* The nineties. This is when you are going to find yourself, not that you were lost. You’ll find true friendship and a long lasting love. How will you know? For this first time in your life, you won’t be looking for any of it.

* You will be a father and it will be the greatest high you’ve ever experienced. You’re going to be scared, and for good reason. Understand why you are scared and the rest will take care of itself. Embrace both the responsibility and challenge that parenthood will bestow upon you.

Tata, Nana, & Me

Tata, Nana, & Me

* As time passes, and it will at an alarmingly faster rate, never forget where you came from. It’s easy to get caught up in a life that most of society deems successful. Much of that is overrated. You’ll figure out what truly is a measurement of success.  

* Understand a few guiding words and make them a part of your being. Love, live, learn, listen, light, character, forgiveness, compassion, loyalty, friendship, respect, ethics, and passion are but a few.

* Simplicity. I saw a Hispanic comedian once who described the mystery of Mexican Food. He was asked what a taco was and he said: meat, lettuce, tomato, onions, and cheese in a tortilla. A burrito? Meat, lettuce, tomato, onions, cheese and beans in a tortilla. A tostada? Meat, lettuce, tomato, onions, cheese and beans on a tortilla. Do you see where I am going with this?

It’s all going to work out kid,



  1. philosophoenix


    • wccunningham

      Thank you Erin 🙂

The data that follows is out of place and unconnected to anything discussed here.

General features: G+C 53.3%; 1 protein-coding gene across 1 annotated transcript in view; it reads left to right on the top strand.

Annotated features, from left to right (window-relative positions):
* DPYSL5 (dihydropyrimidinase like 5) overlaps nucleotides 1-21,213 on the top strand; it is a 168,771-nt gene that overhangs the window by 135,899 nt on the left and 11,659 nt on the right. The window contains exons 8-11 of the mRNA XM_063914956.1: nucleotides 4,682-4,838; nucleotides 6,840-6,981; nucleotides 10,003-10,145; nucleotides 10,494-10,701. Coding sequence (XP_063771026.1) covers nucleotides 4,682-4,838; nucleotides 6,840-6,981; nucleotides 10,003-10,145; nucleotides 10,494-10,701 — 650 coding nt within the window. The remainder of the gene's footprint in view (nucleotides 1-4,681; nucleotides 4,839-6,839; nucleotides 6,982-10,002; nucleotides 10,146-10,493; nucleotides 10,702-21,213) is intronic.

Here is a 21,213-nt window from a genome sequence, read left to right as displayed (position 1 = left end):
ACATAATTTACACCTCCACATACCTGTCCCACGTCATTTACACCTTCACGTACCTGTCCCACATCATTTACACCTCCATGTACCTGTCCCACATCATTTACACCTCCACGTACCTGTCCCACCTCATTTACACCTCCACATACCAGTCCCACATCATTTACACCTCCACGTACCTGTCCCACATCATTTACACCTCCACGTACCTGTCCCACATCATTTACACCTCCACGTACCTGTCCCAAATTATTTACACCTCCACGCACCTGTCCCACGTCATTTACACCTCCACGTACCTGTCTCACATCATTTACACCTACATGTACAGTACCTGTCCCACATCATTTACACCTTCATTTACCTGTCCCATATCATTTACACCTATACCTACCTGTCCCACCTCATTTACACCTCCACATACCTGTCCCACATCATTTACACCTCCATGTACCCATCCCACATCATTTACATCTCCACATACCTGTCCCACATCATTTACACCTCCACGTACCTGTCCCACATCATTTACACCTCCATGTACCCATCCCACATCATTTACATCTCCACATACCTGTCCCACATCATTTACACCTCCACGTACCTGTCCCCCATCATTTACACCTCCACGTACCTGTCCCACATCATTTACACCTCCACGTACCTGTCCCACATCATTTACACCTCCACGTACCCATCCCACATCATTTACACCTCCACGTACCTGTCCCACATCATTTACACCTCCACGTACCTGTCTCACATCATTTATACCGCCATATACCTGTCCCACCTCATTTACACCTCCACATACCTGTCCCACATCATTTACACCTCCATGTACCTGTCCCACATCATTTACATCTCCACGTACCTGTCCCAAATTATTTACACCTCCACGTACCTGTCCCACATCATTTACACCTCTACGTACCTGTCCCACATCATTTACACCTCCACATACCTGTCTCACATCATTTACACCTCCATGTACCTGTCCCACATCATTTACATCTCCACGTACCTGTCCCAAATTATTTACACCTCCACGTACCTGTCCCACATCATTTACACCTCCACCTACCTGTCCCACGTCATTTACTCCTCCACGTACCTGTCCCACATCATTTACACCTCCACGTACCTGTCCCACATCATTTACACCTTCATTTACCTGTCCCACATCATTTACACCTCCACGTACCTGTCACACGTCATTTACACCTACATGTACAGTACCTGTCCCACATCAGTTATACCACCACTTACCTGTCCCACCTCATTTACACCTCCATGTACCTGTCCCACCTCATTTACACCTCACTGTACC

2. Lori Lesko

    Simply wonderful Bill, I feel like I know you now.

  3. DenaRogers

    Reminds me of that Brad Paisley song, If I could write a letter to me. You know, I think if everyone did this, wrote a letter to their former self about the things they’ve learned, I think we’d all see and appreciate our journey’s for what they are. Love, love, love this post, Bill!

    • wccunningham

      Thanks Dena. So much I could’ve written here but in keeping it truthful, there is only so much of it I would’ve read at that age.

  4. Ula

    What a wonderful post. I’m a fan of letters to a former (younger) self.

    • wccunningham

      Thanks Ula. I had fun with this.

  5. dray0308

    I have read several of these types of posts, but this is one of my faves so far. Great post!

    • wccunningham

      Thank you!

      • dray0308

        You are welcome!

  6. Norm 2.0

    This is just wonderful. Well done Bill 🙂

    • wccunningham

      Thanks Norm. I had to travel for work yesterday and thought about you when I passed a very popular popular place here in Western NY: the Basilica. Amazing doors.

  7. Mary Rowen

    Good one, Bill! I’m sure all will work out well for your son too. Best of luck to you all!

    • W.C. Cunningham

      Thanks Mary!

  8. Mary

    This is excellent, Bill! Also a great writing exercise that all writers should do. mater of fact, I think I’ll take the challenge one day. Time is fleeting. I wrote something not long ago while reminiscing over days gone by. http://maryaperez.com/2015/05/06/if-i-had-known/

    • W.C. Cunningham

      Thank you. I think sometimes we forget how much we all have to draw upon to use in our writing. I enjoyed doing this.

  9. Gulara

    I love this post so much! Just read it again. So touching and heartful

    • W.C. Cunningham

      Thank you so much. So much more I wanted to write but, in keeping it real, I had to keep it short and to the point.

  10. lilyionamackenzie

    Thanks for taking time away from your writing to visit my blog and tweet about my latest post!